If your dog tends to eat items off the kitchen counter, consider placing everything in cabinets or pushing everything to the very back of the counter. If your dog enjoys chewing on shoes, keep your shoes in a closet with the door shut. If your dog gets into the trash more often than they should, use trash cans with locking lids or keep them behind a closed door.

Sometimes, it might be best to use temporary physical barriers, like crates, x-pens, and baby gates. These contain your dog in one safe area while preventing them from accessing anything they shouldn’t.

Tip 2: Muzzle Training

Muzzles can have a bad stigma, but they are a fantastic tool! Using a muzzle does not mean that you have a bad dog. In fact, it means that you’re taking appropriate steps as a caring pet parent to train your dog to wear something to be safe and comfortable in his environment.

Muzzle training can help prevent your dog from eating things that they shouldn’t since it’s acting as a physical barrier on their nose and mouth. A properly-fitted basket-style muzzle can stil be very comfortable to your dog and allow them to pant and even drink water. Having your dog wear a muzzle on a walk means that he can’t pick up any trash from the ground.

Tip 3: Give Your Dog Something To Chew On

Dogs have a natural desire to chew on things. It’s essential that we give them opportunities safely and securely to perform this chewing behavior. If they never get to release this urge to chew, then that’s when their pent-up energy can become destructive.

Giving your dog chew toys when you can supervise them is a great way to occupy their time and allow them to safely get this natural desire out of their system.

Training Strategies For Preventing Your Dog From Eating Everything

The management solutions discussed above are considered passive solutions. You spend a few minutes modifying your environment to keep your dog safe indefinitely.

On the other hand, training requires you and your dog to consistently participate in improving your dog’s skills. Training dogs is a lifelong task, but training them to do a specific behavior (like not eating shoes) can take anywhere from a couple of weeks to a few months.

How to Teach Your Dog to Leave It

You’ll want to focus on two critical training skills to prevent your dog from eating everything: “leave it” and “it’s your choice.”

“Leave it” is the classic cue in most standard dog obedience classes. This teaches your dog to ignore items after being told to leave them alone. It can be used for just about everything your dog may try to eat from cow poop and bird seed to live lizards and everything in between.

To teach your dog to “leave it,” follow these steps:

  1. Place a treat on the floor and be ready to cover it with your hand if your dog goes for it.
  2. When your dog stops moving towards the treat, say “yes” and give him a reward. It’s important that you keep the treat covered so that your dog can’t eat it.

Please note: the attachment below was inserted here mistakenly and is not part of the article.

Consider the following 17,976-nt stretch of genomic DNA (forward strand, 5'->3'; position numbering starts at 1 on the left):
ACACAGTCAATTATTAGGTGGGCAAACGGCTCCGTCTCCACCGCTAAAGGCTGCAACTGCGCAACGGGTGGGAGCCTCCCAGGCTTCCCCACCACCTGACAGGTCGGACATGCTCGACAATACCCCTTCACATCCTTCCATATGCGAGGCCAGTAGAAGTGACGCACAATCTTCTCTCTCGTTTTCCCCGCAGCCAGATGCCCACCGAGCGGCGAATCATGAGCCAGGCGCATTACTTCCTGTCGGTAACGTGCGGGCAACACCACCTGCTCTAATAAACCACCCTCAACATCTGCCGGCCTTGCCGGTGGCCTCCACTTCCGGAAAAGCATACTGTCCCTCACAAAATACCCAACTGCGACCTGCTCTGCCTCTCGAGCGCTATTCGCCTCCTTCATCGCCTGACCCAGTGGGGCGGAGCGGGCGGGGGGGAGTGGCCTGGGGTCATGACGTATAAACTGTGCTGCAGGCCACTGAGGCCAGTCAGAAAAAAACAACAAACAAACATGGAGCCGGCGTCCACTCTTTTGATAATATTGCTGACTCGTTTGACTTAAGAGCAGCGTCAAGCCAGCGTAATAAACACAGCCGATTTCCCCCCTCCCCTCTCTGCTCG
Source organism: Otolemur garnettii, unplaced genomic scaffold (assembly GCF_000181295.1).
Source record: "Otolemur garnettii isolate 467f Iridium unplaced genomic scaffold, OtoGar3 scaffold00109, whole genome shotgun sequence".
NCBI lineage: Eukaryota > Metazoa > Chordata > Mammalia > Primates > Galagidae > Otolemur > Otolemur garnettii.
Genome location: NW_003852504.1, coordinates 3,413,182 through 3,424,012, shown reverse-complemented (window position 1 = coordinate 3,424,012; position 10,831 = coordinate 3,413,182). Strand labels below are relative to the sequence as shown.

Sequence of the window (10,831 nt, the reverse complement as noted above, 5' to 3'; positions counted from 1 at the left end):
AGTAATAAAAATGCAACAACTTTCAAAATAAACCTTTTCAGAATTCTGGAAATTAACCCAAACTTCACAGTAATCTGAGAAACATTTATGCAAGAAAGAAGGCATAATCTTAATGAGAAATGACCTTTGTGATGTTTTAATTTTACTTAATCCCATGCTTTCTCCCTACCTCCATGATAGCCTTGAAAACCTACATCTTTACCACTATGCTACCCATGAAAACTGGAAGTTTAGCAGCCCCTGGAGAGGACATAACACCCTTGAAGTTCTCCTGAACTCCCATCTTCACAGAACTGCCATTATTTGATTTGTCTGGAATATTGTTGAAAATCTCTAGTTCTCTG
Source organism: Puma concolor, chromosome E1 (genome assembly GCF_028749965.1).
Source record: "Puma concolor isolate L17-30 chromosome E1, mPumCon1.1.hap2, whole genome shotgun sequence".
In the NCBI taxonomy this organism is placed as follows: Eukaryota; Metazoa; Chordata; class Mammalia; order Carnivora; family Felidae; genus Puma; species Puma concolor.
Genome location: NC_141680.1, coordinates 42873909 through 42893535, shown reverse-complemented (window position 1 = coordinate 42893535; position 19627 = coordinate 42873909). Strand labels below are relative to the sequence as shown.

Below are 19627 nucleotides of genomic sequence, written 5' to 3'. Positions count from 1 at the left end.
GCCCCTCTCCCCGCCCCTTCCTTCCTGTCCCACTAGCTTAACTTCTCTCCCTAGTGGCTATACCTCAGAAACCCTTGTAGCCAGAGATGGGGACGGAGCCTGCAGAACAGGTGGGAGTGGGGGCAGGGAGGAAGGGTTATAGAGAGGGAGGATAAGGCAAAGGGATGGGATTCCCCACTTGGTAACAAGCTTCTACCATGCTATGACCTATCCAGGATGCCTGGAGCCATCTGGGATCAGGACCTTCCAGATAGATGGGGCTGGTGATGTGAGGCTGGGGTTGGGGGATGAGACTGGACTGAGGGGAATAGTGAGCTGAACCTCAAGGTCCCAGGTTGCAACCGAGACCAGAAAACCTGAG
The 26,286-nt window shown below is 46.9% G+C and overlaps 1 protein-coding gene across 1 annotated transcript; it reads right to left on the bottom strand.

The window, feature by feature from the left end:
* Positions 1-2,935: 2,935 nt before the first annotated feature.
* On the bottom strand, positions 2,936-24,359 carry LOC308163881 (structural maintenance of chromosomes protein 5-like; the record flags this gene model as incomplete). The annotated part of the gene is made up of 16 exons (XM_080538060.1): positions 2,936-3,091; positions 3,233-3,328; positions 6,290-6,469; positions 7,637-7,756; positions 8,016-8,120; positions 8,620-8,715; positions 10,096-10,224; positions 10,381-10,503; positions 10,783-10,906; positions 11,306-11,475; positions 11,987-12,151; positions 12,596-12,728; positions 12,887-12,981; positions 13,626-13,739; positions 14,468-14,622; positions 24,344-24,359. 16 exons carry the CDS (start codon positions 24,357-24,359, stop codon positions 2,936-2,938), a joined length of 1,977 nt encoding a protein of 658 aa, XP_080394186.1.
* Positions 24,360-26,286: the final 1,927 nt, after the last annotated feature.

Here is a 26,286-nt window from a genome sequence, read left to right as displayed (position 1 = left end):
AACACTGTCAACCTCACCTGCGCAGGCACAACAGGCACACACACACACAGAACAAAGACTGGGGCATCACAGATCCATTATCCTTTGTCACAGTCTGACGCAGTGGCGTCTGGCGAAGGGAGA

3. Increase this difficulty by placing treats closer to your dog and by dropping the treats from a standing position.
  4. Anytime your dog stops advancing toward the treat, reward him. If your dog stops going for the treat and looks up at you, reward that nice behavior heavily!
  5. If your dog can successfully perform these steps without going for the treat at least 80% of the time, add the “leave it” cue before you drop the treat on the floor.

The video below has some great examples of the dog’s small and subtle movements instead of moving toward the treat. In the beginning stages of training, a simple step back or look at you instead of the treat is worthy of a reward! In addition, you’ll see how important it is to ensure your dog doesn’t eat the treat!

How To Teach Your Dog It’s Your Choice

“It’s your choice” is a newer concept in dog training that improves your dog’s impulse control. Unlike the “leave it” cue, “It’s your choice” becomes second nature to dogs and teaches them to ignore items without being told to.

“It’s your choice” is similar to teaching your dog “leave it” with the same steps listed above. The main difference is that with “It’s your choice,” you aren’t going to add any cue to tell your dog what to do. You’re simply teaching them to respond to an item on their own.

To teach your dog the “It’s your choice” game, here are the steps:

  1. Place some food in your hand.
  2. Hold your arm out with your hand open. If your dog goes towards the food in your hand, close your hand. If your dog doesn’t make any movements for the food in your hand, then reward your dog.
  3. Repeat these steps and begin removing the treat from your hand and placing it on the ground.

As you’ll see in the video below, this life skill teaches your dog how to leave food alone without explicitly being told to. This is a great skill for all dogs to have.

Final Thoughts

There are many reasons that dogs eat everything ranging from simple reasons like being bored or stressed to more serious reasons that include underlying medical conditions like nutritional imbalances and even pica.

It’s essential to work with your vet to determine the underlying cause, but the good news is that between proper medical treatment, if required, and consistent training, you can easily prevent your dog from eating things they shouldn’t.